Lead Space Inactive Member17 Apr 2012 7:50 a.m. PST

I find 15mm easier to paint since the scale is quite forgiving. I use magnifier sometimes and it helps alot but mostly I don't use it. I base coat with black or white and with white basecoat I sometimes use a guidelayer which is done with a thinned dark wash that flows in to the recesses and brings out the details.

After basecoat I do main colors and 2 highlights and washes, glazes as needed. In my opinion it just takes time to adapt to the new scale. After sometime it gets easier so dont give up !

But as said before the scale is forgiving and you dont really need many highlights since you can achieve good results with basecolors and washes and glazes.

Some of my work can be found here

lead-space.net

criticalmassgames Sponsoring Member of TMP17 Apr 2012 7:56 a.m. PST

I think your doing yourselves down guys those figures look pretty good to me. Easily on a parr with my gaming mini's. I only slow down to paint the nicer sets for the website pictures.

My preferred method for getting alot done is still base coat all the colours, peat brown ink (the original dip) the lot then re-basecoat leaving inked areas for shading followed by a couple of highlights if needed.

Craig

Cdude93 Inactive Member17 Apr 2012 10:27 a.m. PST

Thanks a ton, everyone! The awesome replies here have helped me out a ton. And thanks for the kind words, I'm really happy that I seem to have things sorted and can experiment a bit now!

Oh and Nathaniel, I did find myself using the side of the brush quite a bit as I was working on them, it seems to be really useful.

Seriously, the minis in that pic look way better than they did when I first posted this thread! lol

It's funny, I always avoided "gem" paintjobs, mostly because it looked very difficult (the effect looks very nice, so I just assumed it was very difficult) but I recently gave it a shot and it isn't so bad. :D I think I'll do that on my Art Crime nationalists when they get in!

Samulus – I really like those minis! Your Arbiters remind me a bit of old school Crimson Guard from G.I. Joe (they were my fave, so that's intended as a compliment hehe), and those autosentia are awesome as well. Very reminiscent of Geth type synthetics from the Mass Effect setting.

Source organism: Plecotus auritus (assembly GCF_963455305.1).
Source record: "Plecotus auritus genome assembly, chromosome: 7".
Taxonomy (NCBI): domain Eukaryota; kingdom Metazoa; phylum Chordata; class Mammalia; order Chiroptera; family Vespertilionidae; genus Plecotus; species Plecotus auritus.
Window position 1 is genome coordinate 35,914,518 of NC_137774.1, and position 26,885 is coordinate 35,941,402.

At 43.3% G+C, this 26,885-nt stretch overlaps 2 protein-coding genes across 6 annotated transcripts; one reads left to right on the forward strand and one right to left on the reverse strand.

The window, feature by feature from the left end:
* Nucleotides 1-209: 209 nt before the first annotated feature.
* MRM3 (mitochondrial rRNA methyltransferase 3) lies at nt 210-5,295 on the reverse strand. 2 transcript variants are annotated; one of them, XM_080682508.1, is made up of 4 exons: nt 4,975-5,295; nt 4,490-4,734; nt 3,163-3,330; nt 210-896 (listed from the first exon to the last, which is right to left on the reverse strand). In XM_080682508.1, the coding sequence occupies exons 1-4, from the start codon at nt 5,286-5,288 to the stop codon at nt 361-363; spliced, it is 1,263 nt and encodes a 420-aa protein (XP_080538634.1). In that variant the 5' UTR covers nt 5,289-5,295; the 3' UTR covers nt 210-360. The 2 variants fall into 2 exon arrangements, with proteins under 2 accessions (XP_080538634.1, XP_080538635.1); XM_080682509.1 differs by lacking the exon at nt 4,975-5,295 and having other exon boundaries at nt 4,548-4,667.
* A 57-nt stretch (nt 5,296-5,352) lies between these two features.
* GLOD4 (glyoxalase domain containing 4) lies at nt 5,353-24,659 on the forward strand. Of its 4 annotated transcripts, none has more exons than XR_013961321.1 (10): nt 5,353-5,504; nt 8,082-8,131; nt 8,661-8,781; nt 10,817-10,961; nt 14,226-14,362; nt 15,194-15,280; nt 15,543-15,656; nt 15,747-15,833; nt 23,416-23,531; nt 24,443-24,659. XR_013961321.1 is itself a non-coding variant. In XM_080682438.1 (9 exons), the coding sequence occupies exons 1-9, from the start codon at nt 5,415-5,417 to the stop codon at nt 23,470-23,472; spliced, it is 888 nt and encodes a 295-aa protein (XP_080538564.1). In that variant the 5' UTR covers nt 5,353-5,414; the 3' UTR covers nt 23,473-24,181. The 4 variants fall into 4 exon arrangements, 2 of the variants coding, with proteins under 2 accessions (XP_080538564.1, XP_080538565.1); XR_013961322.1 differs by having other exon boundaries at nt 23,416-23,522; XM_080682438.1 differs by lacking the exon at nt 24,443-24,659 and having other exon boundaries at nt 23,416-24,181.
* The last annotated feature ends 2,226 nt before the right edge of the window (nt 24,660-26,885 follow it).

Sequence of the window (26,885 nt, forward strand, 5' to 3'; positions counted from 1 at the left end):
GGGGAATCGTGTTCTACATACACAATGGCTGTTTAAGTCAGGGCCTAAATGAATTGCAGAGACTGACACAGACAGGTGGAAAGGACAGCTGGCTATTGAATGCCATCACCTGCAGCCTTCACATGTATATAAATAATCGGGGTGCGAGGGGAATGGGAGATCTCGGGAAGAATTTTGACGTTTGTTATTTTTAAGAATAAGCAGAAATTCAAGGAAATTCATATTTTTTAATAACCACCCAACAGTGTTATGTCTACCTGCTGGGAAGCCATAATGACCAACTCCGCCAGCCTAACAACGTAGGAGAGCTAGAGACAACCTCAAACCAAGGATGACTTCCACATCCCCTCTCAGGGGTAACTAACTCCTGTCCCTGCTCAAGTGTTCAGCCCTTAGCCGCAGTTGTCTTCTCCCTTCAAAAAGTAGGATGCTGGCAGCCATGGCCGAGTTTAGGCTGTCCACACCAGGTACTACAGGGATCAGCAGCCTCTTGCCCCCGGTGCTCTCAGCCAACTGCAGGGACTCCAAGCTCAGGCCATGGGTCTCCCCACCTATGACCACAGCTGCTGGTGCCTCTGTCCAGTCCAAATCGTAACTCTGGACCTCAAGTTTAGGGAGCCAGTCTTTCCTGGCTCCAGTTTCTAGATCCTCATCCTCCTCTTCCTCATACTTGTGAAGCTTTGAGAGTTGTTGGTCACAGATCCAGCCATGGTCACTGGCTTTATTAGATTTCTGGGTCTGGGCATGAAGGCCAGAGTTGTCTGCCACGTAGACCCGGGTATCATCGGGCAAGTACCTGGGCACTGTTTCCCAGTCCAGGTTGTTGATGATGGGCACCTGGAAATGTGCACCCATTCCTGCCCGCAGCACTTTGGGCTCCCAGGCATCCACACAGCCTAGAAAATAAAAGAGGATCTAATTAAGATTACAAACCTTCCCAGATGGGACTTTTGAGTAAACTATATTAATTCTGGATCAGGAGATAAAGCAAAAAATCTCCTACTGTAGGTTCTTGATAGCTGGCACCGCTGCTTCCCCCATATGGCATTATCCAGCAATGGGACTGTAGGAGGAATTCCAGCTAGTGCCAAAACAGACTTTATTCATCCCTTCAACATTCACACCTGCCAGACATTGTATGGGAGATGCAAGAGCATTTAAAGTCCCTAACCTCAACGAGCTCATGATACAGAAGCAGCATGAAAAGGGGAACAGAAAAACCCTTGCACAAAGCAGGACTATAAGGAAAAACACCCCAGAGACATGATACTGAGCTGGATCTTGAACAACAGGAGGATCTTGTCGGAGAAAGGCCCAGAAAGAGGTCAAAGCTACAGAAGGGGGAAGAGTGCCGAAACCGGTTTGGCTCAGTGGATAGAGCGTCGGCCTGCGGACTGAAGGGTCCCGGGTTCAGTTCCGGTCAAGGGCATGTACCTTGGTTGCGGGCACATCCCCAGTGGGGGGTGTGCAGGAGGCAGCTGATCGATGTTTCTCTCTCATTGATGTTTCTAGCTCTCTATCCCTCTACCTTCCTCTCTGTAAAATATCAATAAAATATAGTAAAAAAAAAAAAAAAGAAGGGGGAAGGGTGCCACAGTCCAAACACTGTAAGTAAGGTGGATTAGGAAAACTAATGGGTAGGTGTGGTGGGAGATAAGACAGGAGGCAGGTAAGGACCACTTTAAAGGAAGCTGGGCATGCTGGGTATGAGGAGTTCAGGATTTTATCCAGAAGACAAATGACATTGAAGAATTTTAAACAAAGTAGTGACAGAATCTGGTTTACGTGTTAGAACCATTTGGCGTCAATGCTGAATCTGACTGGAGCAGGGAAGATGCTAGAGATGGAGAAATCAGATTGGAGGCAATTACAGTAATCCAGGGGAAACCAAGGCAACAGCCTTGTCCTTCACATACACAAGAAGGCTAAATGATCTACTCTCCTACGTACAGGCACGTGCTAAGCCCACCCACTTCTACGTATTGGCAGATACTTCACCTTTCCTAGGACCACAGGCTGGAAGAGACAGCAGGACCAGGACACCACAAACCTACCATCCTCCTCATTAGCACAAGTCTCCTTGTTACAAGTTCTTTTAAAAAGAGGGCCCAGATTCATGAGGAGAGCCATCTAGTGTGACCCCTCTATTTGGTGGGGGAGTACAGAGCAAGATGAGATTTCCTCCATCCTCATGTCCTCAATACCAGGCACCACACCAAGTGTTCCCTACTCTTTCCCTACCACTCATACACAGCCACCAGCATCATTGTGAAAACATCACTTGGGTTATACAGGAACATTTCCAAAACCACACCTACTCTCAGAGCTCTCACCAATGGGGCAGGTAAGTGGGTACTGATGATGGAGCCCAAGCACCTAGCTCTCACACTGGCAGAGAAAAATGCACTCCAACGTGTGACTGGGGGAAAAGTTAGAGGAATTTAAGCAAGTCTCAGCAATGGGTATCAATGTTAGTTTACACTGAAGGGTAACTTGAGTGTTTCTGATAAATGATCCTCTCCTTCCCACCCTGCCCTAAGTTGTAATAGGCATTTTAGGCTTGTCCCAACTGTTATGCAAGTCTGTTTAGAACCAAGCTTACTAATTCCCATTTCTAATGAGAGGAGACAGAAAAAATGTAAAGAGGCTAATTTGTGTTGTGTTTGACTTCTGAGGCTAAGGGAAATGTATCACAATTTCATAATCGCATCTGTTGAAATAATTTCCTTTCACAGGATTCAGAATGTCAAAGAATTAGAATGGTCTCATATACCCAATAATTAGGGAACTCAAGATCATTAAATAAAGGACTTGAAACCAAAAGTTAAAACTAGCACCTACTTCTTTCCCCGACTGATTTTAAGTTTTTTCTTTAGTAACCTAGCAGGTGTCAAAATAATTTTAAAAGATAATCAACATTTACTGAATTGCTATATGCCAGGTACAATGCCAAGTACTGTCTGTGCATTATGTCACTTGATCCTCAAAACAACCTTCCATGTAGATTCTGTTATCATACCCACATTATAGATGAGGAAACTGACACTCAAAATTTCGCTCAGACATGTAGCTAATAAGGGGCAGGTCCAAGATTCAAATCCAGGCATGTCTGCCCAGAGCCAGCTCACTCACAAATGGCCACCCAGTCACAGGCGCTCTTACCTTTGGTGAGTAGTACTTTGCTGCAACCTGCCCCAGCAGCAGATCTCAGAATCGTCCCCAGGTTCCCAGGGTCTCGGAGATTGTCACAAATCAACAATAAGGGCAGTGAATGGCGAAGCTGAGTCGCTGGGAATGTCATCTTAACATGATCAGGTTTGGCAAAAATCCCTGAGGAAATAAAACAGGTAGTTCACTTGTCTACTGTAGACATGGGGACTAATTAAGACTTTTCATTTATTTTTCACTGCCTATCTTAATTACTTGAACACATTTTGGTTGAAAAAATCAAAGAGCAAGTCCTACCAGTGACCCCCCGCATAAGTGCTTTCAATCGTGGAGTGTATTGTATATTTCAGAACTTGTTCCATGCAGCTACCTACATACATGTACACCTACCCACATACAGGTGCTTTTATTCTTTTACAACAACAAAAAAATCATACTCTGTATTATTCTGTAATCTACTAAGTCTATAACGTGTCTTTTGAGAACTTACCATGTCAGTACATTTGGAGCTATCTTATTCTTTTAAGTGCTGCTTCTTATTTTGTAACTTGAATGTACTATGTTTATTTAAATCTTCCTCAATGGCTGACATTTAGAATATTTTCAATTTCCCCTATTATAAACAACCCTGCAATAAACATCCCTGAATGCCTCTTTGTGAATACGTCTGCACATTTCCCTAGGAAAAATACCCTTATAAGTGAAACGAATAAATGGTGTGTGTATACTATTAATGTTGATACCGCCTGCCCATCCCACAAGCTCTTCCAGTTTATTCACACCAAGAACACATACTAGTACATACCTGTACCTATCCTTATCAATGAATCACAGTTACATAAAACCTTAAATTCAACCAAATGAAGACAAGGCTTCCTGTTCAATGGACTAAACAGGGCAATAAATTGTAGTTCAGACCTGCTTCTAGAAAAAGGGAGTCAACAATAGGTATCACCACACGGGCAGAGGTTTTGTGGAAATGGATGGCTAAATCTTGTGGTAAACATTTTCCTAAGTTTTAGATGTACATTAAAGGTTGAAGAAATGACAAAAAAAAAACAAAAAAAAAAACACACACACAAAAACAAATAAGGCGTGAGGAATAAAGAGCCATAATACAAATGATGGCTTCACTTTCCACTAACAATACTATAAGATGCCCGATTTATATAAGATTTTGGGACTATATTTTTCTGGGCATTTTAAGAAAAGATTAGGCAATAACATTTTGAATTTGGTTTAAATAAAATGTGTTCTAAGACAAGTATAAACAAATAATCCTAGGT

And wow, Lead Space! I had no idea there were space dwarves/squats for 15mm! Those look really good.

One downside of 15mm… the more ranges I check out, the more armies I want to build! XD

RTJEBADIA17 Apr 2012 11:27 a.m. PST

Can't wait to see your rogue trader marines, Lead Space… you going to use Retained Knights from 15mm or something else?

Nathaniel17 Apr 2012 11:28 a.m. PST

@etranger – I'm definitely not talking about dry brushing. When I say there's less paint on the brush, I'm not saying it's a dry brush. Or even a damp brush. Just not loaded to the max. Enough paint that if you painted normally, it'd still paint-- just not run off like how the brush is often loaded for base coating.

Drybrushing is also best done with the tip of the brush being swept across the detail. I'm talking about using the side of the brush in a pulling manner. Painting normally but using a pulling motion with the side of the brush and hitting the raised detail that way as you have finer muscle control when you retract than when you extend.

I think Cdude93 is probably already doing what I'm talking about.

SpaceJacker Inactive Member17 Apr 2012 3:28 p.m. PST

I use citadel, vallejo, hobby craft paints, basically anything. I dont use a magnifier (although my macro photos often surprise me with things I hadnt seen) but came from a mainly 28mm background. My tips:
1: if you cant accurately highlight it, use a wash. You can wash small bits without doing the whole figure, I always do this a little.
2: dont bother blending.
3: make the shades of your highlights much harsher than you would normally on a 28. My rule of thumb starting out was "if it looks too harsh, its about right".
4: dont use drab colors and make sure there's plenty of contrast
5: dont be afraid of a black undercoat to create blacklining by avoiding the deep bits.
6: the minis are really small, stick to a 3-4 color pallete or less.

Lead Space Inactive Member18 Apr 2012 1:58 a.m. PST

RTJEBADIA
Can't wait to see your rogue trader marines, Lead Space… you going to use Retained Knights from 15mm or something else?

I have a few options for the marines. I will post those soon ;). Dont want to hijack the tread so wont talk about that here

Cdude93 Inactive Member18 Apr 2012 9:36 a.m. PST

I've been using vallejo paints, I really like those. The girl at the game store said the new citadel base white is really nice and actually works over a black undercoat without multiple coats, so I may need to check that out.

I usually undercoat black out of habit, but I may try something lighter with a dark wash for guys with an overall lighter look sometime in the future. Hmm… Hopefully I can knock out some more of these minis in the next couple days!